Learn the difference between omnichannel and multichannel
Your brand is your calling card. And that’s why you must present it in a consistent manner in all communication channels, including direct mail, marketing collateral, signage and more. But your brand and corporate identity must also help you improve customer experience, which is critical to your success. For that reason, you might want to consider pursuing an omnichannel marketing approach.
As its name suggests, omnichannel marketing puts your brand across multiple channels —email, text, print and online. The idea behind this approach is to present a cohesive image and voice in your digital and physical presence so customers have a seamless experience whenever and however they interact with your brand.
When you employ an omnichannel strategy, you can collect customer data from many different avenues: social media, mailing lists, point-of-sale systems, loyalty programs and even technology tracking tools such as device IDs. This data can help you analyze your customers’ actions and interests, helping inform your marketing campaigns. Analyzing omnichannel data allows you to identify and focus on the most profitable channels as well.
Multichannel vs. omnichannel
You may be wondering if there’s a difference between multichannel and omnichannel marketing. Actually, there is a difference. If you’re following a multichannel approach, you’re putting your own brand at the center of your marketing efforts and moving out from there to connect with customers. Using a multichannel approach, you might run your marketing campaigns simultaneously through your display advertising, email channels and social media.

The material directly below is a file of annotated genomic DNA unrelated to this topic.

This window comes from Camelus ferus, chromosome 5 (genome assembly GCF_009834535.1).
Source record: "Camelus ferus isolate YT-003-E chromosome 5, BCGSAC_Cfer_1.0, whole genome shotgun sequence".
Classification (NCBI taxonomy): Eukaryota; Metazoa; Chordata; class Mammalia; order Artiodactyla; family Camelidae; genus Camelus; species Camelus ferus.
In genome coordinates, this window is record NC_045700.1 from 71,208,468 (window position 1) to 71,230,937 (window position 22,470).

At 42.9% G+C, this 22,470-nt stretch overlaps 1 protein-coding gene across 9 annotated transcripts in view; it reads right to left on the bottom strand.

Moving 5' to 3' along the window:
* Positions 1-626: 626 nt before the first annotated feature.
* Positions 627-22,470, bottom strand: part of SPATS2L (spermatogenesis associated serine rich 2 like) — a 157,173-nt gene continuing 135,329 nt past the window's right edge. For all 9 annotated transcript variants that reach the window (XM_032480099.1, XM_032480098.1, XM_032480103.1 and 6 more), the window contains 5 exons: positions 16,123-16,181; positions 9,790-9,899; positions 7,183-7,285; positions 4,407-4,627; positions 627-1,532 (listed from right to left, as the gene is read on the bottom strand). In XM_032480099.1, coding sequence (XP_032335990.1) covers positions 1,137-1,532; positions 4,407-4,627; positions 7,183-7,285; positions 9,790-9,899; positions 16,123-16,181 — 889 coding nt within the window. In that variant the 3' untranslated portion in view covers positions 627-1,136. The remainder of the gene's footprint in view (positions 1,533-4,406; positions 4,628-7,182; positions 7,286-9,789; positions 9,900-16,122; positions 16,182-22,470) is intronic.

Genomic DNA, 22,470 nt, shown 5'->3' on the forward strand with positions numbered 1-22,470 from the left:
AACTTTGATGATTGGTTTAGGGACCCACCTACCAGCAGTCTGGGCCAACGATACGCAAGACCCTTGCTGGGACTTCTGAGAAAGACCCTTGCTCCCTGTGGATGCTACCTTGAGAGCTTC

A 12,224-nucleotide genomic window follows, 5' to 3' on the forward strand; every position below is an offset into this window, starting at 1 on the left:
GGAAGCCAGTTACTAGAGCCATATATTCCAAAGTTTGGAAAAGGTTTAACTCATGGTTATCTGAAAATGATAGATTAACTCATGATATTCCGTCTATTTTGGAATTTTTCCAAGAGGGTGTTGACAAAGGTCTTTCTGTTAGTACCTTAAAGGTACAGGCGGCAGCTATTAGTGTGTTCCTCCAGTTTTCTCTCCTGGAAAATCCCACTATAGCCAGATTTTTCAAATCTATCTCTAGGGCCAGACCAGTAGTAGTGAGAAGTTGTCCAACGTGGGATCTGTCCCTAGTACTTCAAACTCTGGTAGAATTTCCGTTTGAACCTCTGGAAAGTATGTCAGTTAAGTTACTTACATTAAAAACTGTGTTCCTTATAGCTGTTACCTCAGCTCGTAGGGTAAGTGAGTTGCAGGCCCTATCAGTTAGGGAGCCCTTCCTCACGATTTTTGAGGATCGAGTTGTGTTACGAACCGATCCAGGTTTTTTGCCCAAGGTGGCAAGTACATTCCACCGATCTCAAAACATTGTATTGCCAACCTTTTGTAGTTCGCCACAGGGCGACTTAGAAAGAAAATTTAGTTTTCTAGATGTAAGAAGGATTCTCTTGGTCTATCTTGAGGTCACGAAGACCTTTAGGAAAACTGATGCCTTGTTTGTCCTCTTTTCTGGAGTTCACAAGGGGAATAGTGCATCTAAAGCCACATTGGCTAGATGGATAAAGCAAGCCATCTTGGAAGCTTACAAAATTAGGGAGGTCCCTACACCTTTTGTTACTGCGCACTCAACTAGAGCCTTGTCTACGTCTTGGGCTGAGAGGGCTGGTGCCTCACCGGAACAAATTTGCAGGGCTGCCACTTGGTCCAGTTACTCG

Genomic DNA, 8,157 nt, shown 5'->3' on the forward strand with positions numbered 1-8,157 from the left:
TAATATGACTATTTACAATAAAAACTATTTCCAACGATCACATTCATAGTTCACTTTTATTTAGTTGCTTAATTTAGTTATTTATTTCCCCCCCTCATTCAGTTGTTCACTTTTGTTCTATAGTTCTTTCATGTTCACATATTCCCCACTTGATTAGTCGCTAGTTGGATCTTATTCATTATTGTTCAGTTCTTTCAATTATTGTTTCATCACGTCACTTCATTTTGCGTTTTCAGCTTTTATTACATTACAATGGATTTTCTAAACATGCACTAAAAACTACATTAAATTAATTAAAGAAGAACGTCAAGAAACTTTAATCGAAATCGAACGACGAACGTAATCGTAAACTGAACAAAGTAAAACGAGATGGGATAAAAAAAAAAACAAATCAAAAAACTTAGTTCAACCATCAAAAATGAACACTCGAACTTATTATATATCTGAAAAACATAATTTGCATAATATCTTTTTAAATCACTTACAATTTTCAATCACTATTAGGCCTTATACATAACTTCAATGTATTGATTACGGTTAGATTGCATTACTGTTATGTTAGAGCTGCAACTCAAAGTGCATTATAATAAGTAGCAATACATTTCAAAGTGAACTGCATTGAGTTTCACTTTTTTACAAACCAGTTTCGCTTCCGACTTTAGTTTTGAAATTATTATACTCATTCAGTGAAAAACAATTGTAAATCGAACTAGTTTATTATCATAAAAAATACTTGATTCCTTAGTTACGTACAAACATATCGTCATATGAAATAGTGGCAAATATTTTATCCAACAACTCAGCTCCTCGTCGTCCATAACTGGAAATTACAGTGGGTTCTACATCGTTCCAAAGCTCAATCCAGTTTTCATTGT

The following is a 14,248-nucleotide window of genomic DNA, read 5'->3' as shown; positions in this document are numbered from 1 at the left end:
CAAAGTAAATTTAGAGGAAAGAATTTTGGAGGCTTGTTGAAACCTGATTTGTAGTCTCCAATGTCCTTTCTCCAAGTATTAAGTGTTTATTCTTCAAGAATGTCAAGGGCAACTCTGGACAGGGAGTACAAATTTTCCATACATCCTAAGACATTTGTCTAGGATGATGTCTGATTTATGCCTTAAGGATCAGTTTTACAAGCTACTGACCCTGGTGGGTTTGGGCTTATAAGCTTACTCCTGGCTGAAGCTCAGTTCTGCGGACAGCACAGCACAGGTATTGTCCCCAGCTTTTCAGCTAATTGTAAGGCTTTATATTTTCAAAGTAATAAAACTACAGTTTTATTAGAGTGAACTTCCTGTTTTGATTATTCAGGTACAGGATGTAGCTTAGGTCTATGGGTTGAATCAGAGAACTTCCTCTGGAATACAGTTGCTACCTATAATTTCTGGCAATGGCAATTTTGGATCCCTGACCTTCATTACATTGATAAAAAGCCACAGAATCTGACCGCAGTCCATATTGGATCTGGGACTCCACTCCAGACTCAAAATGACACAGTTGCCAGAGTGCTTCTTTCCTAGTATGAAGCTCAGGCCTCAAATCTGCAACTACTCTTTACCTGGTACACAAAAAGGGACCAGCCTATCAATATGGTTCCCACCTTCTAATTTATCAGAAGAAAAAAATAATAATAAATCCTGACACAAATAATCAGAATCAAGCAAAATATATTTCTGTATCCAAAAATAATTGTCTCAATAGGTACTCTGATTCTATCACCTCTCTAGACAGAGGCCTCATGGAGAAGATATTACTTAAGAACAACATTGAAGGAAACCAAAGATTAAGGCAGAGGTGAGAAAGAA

But if you’re an omnichannel marketer, you’re driving customers toward your brand rather than the other way around. Consequently, you’ll want to create the same experience across all channels, with each channel collecting data about the customer. Ultimately, the goal is to create a pathway that begins when a customer discovers your business and starts looking at your products. It might continue through email campaigns and targeted ads on social media and end with a purchase where you may have sweetened the deal with a discount or free shipping. Once the purchase is made, that transaction could trigger another chain of events, including an upsell offer or recommendation for the next likely purchase.
Your omnichannel marketing efforts should build a unique experience based on each customer’s preferences, supported by your channels working together to gather and update information based on these preferences.
Does omnichannel marketing work?
How effective is omnichannel marketing? Consider these two facts: The opportunity cost of not being omnichannel is 10% in lost revenue, and more than half of your customers won’t return if you don’t have an omnichannel strategy.
Clearly, omnichannel marketing can generate some big benefits. Plus, it’s cost-effective. With the insights and knowledge gained from the data you collect, you can power your marketing campaigns and deploy your resources more efficiently. And by analyzing omnichannel data carefully, you can learn where and when to concentrate on a particular channel to produce more profitable returns.
Use your channels wisely
Today’s customers increasingly connect with brands however and whenever they want. And they’re quite aware that these businesses are gathering information about them, such as their preferences and buying habits. In exchange, they expect a personalized experience, so you need to give it to them — which means you need to put omnichannel marketing to work soon.